What contrast. On one hand, the Lakota chief generously proffered the “real” story of his people in all its spiritual wealth. On the other hand, we witnessed the starkness of the Pine Ridge and Rosebud Reservations. Pine Ridge includes one of the poorest counties in the country. Housing is subpar at best. Native unemployment fluctuates between 80 and 90 percent. “On the reservations things change, but they don’t always change for the good,” Cheeseman said.
Inside the teepee, Deacon Dennis Holley (left), who helped organize the trip, listens with other participants as Chief Gary Cheeseman tells the Lakota creation story. (Scott Giblin/U.S.)
Cheeseman spoke of great Lakota leaders such as his mentor, Hunka. He made many references to the 19th century warrior chief, Crazy Horse. As I walked the ceremonial grounds where the sun dance is performed, I imagined the mighty spirit of Crazy Horse watching the dance, sitting on his noble horse.
We visited the unfinished monument to Crazy Horse in the Black Hills. After 70 years, the rock sculpture is still being carved into stone. The Crazy Horse Memorial is like the story of the modern Lakota: a story waiting to be completed. The memorial reminds visitors of what is yet to be accomplished — not only at this sacred site, but also in Native communities, through housing, job placement, better treatment for depression and substance abuse. As Cheeseman said, “When legends die, dreams end.” His whole life has been spent keeping the Lakota dream alive.
Dotted along the golden plains and the banks of the Missouri River there were also signs of hope.
In the heart of the Rosebud Reservation, St. Francis Mission stands as a beacon of empowerment. The Jesuits, or “Black Robes” as they were called, were invited to these lands by Chief Red Cloud, Chief Spotted Tail and Chief Two Strike; St. Katharine Drexel financed the first school. Today, in addition to its four churches on the reservation, the mission runs a recovery center, a dental clinic and eight community-based programs. Its Sapa Un Academy educates about 50 children, integrating Catholic faith with Lakota language and culture.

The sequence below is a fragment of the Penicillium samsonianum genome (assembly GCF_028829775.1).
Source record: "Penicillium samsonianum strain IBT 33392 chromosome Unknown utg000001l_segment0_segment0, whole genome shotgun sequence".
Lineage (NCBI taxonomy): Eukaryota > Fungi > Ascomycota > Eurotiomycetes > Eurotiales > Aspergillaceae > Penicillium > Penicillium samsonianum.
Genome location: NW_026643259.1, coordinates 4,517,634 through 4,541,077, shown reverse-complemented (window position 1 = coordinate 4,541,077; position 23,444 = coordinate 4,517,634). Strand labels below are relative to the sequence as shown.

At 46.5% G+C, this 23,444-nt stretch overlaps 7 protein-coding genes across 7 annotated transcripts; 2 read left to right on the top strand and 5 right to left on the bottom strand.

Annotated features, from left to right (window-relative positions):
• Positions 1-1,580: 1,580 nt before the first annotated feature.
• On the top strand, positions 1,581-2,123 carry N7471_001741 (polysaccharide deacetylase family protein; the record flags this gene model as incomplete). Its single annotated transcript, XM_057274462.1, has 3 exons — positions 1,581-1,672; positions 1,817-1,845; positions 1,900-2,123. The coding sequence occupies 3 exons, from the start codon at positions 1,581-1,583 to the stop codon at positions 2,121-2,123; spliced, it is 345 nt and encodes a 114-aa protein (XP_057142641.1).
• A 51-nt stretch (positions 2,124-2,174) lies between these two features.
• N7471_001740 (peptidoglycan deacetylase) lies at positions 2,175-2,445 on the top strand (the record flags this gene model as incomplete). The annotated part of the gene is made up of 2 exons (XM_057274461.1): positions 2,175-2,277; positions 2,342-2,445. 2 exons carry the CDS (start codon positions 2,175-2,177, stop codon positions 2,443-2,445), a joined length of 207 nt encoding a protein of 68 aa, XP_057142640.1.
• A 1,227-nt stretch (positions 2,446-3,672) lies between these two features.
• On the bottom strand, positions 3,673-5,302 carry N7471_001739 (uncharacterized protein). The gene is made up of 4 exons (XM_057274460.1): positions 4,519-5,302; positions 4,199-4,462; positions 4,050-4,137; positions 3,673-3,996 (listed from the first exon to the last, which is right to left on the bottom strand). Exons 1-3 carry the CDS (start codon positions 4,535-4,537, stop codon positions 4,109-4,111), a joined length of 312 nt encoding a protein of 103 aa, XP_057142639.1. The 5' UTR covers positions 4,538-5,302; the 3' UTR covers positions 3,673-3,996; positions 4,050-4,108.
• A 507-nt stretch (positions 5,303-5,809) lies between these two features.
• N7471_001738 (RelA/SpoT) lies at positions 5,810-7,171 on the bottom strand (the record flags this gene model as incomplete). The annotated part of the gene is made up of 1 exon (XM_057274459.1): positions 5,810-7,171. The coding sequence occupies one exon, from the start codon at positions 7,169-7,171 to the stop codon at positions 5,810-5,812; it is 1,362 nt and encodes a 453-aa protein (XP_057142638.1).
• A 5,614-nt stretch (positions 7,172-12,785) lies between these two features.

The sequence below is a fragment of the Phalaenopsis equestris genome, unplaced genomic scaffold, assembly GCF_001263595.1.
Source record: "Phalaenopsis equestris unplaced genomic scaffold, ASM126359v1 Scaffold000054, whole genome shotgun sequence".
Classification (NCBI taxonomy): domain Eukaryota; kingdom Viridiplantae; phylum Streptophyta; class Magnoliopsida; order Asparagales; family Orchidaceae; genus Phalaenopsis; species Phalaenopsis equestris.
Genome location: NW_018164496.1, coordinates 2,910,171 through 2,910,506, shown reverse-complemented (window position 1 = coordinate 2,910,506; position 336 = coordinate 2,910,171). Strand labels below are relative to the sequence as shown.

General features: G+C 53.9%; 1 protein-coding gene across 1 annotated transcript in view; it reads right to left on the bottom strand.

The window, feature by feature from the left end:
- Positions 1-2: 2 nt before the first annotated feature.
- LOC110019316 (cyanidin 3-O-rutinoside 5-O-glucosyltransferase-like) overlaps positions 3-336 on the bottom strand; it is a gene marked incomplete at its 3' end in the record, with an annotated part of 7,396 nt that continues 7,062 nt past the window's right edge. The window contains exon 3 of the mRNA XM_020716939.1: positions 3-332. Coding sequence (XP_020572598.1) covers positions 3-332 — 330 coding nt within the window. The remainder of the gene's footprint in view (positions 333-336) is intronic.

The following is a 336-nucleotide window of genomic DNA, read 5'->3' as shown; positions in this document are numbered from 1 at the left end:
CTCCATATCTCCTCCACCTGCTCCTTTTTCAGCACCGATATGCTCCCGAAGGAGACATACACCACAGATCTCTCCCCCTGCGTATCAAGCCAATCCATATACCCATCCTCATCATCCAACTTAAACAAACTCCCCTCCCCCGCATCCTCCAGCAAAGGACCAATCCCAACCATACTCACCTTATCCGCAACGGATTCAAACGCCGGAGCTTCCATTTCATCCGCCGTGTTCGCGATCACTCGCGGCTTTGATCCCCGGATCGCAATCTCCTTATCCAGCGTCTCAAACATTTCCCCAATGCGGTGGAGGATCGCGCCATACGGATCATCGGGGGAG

Lakota Chief Gary Cheeseman sings and drums at the ceremonial site, an Indigenous graveyard, where the Maryknoll immersion trip began and concluded. (Scott Giblin/U.S.)
The other beacon of hope we visited, St. Joseph’s Indian School, sits between a stretch of cottonwood trees and the Missouri River. There, near Chamberlain, South Dakota, more than 200 Lakota children are educated and housed at no cost to their families. Run by the Priests of the Sacred Heart, the school’s approach is holistic. St. Joseph’s provides counseling services and medical care at a health center on the school campus, which also has a thrift store and a Lakota museum and cultural center. Horses are essential to the Plains peoples, and St. Joseph’s keeps horses as companions for students. Its mission is to be a home for healing and for dreams.
As we ended the week, with the warm August winds on the Dakota plains filling my lungs, there welled up in me a sense of desolate beauty. Looking back on our immersion experience, I see a painful history and a loneliness in the Lakota land. Yet, there is a great gift these people have to share with the world.
This is what I saw, and this is my prayer: to share this journey with you, so you can share it, too.
“Let every step you take on earth be a prayer.” — Black Elk
Featured image: Created four years ago for St. Joseph’s Indian School in Chamberlain, South Dakota, this mural by Oblate Brother Mickey McGrath was shared by the artist with other participants in a Maryknoll immersion trip in August 2022. (Courtesy of Mickey McGrath/U.S.)